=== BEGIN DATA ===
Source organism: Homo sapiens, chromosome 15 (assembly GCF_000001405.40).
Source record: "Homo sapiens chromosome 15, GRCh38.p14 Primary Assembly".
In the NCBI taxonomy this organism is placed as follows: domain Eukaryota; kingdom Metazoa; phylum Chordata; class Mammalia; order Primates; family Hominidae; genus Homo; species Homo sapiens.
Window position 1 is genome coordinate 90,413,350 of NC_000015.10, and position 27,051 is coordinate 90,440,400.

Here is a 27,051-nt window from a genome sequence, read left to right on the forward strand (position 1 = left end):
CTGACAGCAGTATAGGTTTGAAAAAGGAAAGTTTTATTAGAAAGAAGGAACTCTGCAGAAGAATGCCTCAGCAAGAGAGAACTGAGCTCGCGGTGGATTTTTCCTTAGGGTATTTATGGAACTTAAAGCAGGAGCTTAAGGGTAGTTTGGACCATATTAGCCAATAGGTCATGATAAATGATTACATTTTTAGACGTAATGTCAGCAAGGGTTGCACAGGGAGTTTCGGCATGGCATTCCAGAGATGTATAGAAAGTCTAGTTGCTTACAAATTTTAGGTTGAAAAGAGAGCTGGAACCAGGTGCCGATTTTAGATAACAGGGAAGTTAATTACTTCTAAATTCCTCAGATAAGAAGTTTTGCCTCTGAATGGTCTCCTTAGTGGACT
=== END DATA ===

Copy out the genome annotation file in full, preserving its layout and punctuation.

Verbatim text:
Source organism: Homo sapiens, chromosome 15 (assembly GCF_000001405.40).
Source record: "Homo sapiens chromosome 15, GRCh38.p14 Primary Assembly".
In the NCBI taxonomy this organism is placed as follows: domain Eukaryota; kingdom Metazoa; phylum Chordata; class Mammalia; order Primates; family Hominidae; genus Homo; species Homo sapiens.
Window position 1 is genome coordinate 90,413,350 of NC_000015.10, and position 27,051 is coordinate 90,440,400.

Here is a 27,051-nt window from a genome sequence, read left to right on the forward strand (position 1 = left end):
CTGACAGCAGTATAGGTTTGAAAAAGGAAAGTTTTATTAGAAAGAAGGAACTCTGCAGAAGAATGCCTCAGCAAGAGAGAACTGAGCTCGCGGTGGATTTTTCCTTAGGGTATTTATGGAACTTAAAGCAGGAGCTTAAGGGTAGTTTGGACCATATTAGCCAATAGGTCATGATAAATGATTACATTTTTAGACGTAATGTCAGCAAGGGTTGCACAGGGAGTTTCGGCATGGCATTCCAGAGATGTATAGAAAGTCTAGTTGCTTACAAATTTTAGGTTGAAAAGAGAGCTGGAACCAGGTGCCGATTTTAGATAACAGGGAAGTTAATTACTTCTAAATTCCTCAGATAAGAAGTTTTGCCTCTGAATGGTCTCCTTAGTGGACT